Dec 5, 2016

It's Monday: What Are You Reading?

It's Monday, What Are You Reading? hosted by Book Date

I borrowed several books of poetry from the library written by Mary Oliver, including Dog Songs, The Leaf and the Cloud, and Blue Iris. Oliver tends to write a lot about the beauty of nature - flowers, the seasons, dogs - though her poems are not limited to these. Oliver has won the Pulitzer Prize and the National Book Award.

The bluebird
is dropping the pearls of his song
out of the sky.

- from "Rhapsody," The Leaf and the Cloud
Shelter by Jung Yun, March 15, 2016 by Picador.

Why should a man care for his parents when they failed to take care of him as a child? A debut novel that asks what it means to provide for one's family. (publisher)

I have been reading this on and off, not an easy story as there are lots of heartbreak on the part of the parents and a slow realization by their son of his responsibilities.

What are you reading this week?

Dec 1, 2016

Book Review: Here Comes the Sun by Nicole Dennis-Benn

Review of Here Comes the Sun, a novel by Nicole Dennis-Benn, published June 2, 2016, Norton

I didn't think I'd want to finish the book, but as I kept reading it pulled me in - the vivid characters, the story, the, at times, poetic writing. This is a candid look at some of the lives of the less fortunate local people who live behind the scenes in the Jamaican tourist industry, the ones who serve in the hotels and cater to the tourists, legally or not. It also looks at the island culture of homophobia, superstition, and lack of opportunity and education that keep many miserable and hold them back. You won't look at the local people the same way the next time you vacation in paradise!

Written by a Jamaican-American who knows the island, the dialect, and its life rhythms. I recommend the book for all readers interested in the Caribbean.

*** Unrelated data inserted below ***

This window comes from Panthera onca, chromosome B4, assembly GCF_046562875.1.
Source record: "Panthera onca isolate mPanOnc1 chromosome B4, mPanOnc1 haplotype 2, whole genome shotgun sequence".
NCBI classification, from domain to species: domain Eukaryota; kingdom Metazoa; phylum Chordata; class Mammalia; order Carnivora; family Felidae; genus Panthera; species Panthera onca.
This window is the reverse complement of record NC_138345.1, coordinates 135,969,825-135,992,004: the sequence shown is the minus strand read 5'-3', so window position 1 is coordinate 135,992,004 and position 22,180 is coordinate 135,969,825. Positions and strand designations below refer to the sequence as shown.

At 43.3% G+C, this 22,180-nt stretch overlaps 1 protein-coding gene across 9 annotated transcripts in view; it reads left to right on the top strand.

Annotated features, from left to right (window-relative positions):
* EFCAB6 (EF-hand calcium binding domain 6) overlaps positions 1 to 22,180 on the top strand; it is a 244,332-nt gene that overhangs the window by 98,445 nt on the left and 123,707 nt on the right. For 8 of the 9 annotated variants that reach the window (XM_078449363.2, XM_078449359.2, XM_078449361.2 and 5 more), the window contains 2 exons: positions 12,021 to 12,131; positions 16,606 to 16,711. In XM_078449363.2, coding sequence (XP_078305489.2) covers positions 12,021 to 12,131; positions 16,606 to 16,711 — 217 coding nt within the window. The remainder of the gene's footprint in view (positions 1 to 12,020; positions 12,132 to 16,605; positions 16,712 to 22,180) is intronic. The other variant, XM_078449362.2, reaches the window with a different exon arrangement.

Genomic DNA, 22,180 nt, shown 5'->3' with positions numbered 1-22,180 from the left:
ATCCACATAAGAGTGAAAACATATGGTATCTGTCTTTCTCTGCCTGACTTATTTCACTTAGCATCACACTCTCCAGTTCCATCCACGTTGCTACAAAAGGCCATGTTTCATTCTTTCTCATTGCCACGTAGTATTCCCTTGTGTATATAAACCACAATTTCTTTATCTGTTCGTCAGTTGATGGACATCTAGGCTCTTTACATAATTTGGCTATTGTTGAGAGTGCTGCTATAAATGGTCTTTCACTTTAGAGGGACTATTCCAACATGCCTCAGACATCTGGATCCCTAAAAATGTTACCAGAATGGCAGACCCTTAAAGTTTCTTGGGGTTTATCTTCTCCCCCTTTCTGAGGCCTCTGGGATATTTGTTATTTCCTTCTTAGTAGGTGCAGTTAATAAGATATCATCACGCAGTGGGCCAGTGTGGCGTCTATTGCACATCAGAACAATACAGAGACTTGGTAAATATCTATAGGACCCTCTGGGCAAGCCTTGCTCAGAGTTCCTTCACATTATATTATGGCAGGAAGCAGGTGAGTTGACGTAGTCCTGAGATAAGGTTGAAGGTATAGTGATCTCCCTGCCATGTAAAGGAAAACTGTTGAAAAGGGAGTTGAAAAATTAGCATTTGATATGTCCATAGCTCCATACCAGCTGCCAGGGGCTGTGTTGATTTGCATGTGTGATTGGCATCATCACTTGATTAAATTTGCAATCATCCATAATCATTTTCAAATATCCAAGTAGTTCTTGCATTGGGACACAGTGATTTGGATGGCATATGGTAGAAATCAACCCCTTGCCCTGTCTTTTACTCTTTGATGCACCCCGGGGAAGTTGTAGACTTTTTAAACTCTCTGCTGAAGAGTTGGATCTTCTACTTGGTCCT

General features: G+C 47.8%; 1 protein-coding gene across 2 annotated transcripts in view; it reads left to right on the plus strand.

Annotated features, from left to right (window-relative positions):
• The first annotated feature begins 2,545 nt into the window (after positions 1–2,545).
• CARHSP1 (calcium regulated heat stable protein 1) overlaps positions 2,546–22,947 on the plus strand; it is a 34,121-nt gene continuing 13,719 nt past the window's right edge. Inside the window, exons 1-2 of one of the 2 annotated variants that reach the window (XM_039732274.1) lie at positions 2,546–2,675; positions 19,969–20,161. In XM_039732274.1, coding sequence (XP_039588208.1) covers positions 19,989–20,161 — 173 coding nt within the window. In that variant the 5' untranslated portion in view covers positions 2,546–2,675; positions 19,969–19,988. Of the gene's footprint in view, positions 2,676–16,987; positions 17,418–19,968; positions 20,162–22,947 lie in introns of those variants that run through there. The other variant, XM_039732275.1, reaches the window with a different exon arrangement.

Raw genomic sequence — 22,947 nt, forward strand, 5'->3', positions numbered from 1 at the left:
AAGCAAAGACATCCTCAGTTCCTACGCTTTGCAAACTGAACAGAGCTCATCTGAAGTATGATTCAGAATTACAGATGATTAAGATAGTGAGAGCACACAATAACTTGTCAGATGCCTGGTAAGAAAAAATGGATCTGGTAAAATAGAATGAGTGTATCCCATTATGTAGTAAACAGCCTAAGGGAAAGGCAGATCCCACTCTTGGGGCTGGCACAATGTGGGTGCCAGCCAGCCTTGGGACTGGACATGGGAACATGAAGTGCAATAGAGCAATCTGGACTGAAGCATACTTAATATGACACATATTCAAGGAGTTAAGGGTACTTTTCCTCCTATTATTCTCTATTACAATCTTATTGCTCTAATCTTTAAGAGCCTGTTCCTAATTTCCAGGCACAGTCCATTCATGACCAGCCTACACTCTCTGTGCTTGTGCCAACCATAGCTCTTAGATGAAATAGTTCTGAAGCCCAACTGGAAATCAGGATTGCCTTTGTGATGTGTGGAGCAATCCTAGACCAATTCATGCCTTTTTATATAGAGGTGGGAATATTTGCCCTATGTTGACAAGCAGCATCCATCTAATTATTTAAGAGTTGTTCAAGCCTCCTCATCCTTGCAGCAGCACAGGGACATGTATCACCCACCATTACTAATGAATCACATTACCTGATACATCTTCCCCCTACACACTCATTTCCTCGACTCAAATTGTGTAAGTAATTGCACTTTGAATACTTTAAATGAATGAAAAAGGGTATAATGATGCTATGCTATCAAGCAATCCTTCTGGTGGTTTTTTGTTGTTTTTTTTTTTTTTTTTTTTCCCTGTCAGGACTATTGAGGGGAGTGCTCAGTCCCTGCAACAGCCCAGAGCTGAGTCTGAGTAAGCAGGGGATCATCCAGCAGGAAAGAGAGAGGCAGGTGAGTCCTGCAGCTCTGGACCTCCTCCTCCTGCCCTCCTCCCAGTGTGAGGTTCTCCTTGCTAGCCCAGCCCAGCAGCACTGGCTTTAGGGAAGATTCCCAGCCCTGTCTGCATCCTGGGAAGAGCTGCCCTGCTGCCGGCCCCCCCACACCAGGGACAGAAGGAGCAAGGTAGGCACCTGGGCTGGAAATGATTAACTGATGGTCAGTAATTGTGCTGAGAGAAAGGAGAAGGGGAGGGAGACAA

Nov 29, 2016

First Chapter: Here Comes the Sun by Nicole Dennis-Benn

Every Tuesday Bibliophile by the Sea hosts First Chapter First Paragraph, Tuesday Intros sharing the first paragraph or two, from a book you are reading or will be reading soon.

Today's book I got yesterday from the library after seeing it by chance. I'm really enjoying it, a book set in Jamaica, written by a Jamaican-American writer and teacher now living in Brooklyn.
Here Comes the Sun by Nicole Dennis-Benn, June 2, 2016, Norton
"Capturing the distinct rhythms of Jamaican life and dialect..." Margot works at a hotel in Montego Bay to support her mother Delores and her younger sister Thandi, whom she wants to further her education to lift herself out of relative poverty.

Margot herself is a clandestine member of the gay community and will probably have to leave the homophobic island culture at some time. As I read along, I'm waiting to see if this happens.

First paragraph:
The long hours Margot works at the hotel are never documented. Her real work is not in answering the telephones that ring off the hook, or writing up delinquent housekeepers for sleeping on the beds and watching TV when they're supposed to be cleaning. Her real work is after hours when everyone had bid their goodbyes and piled up in the white Corollas --robot taxis -- at the massive gate of the resort, which will take them home to their shabby neighborhoods, away from the fantasy they help create about a country where they are as important as washed-up seaweed.